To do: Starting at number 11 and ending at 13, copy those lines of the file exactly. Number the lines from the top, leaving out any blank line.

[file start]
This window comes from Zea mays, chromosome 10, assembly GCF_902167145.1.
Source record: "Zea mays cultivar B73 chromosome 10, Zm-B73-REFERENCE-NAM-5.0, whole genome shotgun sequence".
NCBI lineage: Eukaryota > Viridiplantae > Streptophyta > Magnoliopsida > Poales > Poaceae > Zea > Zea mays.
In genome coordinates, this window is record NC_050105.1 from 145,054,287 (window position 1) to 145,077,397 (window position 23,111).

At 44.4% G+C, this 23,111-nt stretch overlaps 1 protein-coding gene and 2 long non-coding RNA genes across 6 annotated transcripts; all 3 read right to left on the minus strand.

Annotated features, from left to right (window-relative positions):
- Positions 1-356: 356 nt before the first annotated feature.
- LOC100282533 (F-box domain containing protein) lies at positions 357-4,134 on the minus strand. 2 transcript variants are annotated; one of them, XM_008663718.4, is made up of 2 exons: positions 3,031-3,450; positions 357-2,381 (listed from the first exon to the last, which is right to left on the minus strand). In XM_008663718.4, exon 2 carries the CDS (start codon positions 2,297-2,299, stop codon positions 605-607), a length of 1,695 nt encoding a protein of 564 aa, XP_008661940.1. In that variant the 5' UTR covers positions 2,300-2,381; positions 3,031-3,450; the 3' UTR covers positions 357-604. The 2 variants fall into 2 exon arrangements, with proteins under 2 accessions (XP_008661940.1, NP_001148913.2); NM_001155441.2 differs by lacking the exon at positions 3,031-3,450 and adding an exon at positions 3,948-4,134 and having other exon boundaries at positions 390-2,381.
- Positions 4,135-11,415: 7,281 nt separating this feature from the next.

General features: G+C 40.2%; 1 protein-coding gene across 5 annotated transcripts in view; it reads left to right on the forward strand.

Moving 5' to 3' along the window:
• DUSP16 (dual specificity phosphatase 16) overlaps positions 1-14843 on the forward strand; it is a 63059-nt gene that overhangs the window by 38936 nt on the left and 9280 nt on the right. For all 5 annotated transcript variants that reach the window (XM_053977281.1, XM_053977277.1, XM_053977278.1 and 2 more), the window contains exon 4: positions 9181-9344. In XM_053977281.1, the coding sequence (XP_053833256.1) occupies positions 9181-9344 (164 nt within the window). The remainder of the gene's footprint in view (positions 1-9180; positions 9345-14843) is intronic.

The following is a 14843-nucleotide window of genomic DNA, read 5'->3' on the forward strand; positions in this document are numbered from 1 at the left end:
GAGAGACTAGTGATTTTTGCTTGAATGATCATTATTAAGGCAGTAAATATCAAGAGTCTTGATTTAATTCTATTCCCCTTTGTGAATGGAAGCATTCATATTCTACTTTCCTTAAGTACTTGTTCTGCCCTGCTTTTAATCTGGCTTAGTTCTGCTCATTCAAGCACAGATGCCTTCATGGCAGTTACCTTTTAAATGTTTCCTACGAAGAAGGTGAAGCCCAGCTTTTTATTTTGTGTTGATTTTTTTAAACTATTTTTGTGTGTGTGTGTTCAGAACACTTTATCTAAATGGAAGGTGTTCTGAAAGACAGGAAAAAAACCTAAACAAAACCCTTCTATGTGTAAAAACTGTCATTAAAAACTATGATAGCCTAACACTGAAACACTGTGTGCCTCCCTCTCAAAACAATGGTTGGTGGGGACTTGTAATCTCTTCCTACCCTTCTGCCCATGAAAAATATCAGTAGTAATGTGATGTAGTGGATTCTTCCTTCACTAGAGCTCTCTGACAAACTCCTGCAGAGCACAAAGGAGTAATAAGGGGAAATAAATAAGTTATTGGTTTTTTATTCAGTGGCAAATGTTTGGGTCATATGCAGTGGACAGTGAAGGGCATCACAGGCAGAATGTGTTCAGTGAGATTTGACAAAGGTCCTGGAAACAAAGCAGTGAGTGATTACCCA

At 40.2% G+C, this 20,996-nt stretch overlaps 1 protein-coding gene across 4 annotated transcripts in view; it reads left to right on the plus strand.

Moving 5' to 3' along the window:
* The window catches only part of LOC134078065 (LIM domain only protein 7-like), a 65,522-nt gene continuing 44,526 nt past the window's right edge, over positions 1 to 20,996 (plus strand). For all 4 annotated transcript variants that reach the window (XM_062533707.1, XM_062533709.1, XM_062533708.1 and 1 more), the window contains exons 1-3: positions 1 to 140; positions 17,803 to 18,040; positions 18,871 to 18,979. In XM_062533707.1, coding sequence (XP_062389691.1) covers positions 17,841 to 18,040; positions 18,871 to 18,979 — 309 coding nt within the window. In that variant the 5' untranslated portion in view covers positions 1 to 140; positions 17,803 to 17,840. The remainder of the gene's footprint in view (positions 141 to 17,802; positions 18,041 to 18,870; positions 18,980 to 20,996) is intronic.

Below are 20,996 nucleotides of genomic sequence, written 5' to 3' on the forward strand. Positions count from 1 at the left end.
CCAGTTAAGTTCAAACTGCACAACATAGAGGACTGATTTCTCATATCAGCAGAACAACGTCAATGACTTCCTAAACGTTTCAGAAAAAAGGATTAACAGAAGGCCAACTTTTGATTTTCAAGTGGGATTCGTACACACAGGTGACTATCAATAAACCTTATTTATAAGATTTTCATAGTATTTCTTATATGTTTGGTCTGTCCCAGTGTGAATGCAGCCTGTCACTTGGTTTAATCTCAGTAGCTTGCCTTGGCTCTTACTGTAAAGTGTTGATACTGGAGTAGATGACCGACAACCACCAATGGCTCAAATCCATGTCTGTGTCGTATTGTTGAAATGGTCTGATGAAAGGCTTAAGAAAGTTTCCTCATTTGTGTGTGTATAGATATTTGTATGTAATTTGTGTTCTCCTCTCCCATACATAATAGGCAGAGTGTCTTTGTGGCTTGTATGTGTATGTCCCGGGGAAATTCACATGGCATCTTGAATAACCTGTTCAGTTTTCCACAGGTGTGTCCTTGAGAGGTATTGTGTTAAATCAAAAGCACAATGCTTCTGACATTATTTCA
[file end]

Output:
Moving 5' to 3' along the window:
• DUSP16 (dual specificity phosphatase 16) overlaps positions 1-14843 on the forward strand; it is a 63059-nt gene that overhangs the window by 38936 nt on the left and 9280 nt on the right. For all 5 annotated transcript variants that reach the window (XM_053977281.1, XM_053977277.1, XM_053977278.1 and 2 more), the window contains exon 4: positions 9181-9344. In XM_053977281.1, the coding sequence (XP_053833256.1) occupies positions 9181-9344 (164 nt within the window). The remainder of the gene's footprint in view (positions 1-9180; positions 9345-14843) is intronic.

The following is a 14843-nucleotide window of genomic DNA, read 5'->3' on the forward strand; positions in this document are numbered from 1 at the left end: